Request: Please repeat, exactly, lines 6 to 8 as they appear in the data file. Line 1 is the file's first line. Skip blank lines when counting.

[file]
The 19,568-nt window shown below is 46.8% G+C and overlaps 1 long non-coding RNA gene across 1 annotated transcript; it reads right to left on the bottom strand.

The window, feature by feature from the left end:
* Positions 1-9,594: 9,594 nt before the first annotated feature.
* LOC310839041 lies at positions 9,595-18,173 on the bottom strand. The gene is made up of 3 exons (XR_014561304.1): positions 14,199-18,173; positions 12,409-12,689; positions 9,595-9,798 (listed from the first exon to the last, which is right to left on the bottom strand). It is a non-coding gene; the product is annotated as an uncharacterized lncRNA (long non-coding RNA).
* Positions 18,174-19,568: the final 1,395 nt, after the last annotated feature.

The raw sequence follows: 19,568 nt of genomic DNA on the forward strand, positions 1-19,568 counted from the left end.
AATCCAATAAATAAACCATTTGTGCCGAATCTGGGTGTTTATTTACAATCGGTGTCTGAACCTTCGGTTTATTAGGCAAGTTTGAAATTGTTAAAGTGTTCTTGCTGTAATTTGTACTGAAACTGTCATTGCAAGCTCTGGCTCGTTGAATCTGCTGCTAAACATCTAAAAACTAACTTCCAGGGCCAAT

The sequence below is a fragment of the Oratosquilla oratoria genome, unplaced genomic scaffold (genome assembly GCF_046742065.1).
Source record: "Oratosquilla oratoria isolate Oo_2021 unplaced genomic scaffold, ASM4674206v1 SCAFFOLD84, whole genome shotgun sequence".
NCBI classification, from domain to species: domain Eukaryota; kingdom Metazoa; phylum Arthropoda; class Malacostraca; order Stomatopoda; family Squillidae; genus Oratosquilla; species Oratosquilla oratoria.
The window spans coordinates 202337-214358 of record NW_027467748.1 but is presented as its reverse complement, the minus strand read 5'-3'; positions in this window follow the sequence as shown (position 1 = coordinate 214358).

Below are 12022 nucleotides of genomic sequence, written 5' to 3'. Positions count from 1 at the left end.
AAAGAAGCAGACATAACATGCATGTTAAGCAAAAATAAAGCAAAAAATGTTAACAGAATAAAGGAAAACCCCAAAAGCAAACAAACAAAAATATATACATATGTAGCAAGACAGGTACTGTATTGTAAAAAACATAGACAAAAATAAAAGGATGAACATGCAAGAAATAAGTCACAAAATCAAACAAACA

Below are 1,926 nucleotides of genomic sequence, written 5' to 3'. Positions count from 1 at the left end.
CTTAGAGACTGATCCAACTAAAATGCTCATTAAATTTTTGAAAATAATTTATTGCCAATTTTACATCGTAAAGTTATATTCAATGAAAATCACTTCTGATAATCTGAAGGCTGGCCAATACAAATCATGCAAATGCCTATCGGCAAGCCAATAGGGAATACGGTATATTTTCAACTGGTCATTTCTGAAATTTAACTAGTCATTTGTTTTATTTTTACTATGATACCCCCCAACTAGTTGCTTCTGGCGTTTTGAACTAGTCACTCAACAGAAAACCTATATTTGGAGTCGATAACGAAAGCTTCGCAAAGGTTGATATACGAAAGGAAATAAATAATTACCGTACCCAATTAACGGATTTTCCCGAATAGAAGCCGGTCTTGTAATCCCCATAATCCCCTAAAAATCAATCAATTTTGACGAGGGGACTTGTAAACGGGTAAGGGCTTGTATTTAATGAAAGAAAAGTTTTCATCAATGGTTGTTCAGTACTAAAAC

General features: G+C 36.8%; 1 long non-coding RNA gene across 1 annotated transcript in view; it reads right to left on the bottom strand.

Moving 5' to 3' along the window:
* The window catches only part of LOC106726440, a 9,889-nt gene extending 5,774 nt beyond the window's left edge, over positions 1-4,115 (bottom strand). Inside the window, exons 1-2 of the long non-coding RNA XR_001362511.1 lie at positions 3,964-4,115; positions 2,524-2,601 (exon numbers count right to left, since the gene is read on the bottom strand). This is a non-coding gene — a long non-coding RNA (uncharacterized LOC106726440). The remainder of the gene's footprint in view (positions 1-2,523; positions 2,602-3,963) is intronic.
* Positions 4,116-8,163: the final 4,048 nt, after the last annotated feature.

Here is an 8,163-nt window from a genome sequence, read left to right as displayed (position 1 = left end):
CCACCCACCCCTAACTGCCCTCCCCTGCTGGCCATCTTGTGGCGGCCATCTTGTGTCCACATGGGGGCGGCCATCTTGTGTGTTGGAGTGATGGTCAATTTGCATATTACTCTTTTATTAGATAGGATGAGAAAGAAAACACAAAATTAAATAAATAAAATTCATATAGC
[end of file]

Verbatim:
The raw sequence follows: 19,568 nt of genomic DNA on the forward strand, positions 1-19,568 counted from the left end.
AATCCAATAAATAAACCATTTGTGCCGAATCTGGGTGTTTATTTACAATCGGTGTCTGAACCTTCGGTTTATTAGGCAAGTTTGAAATTGTTAAAGTGTTCTTGCTGTAATTTGTACTGAAACTGTCATTGCAAGCTCTGGCTCGTTGAATCTGCTGCTAAACATCTAAAAACTAACTTCCAGGGCCAAT

The sequence below is a fragment of the Oratosquilla oratoria genome, unplaced genomic scaffold (genome assembly GCF_046742065.1).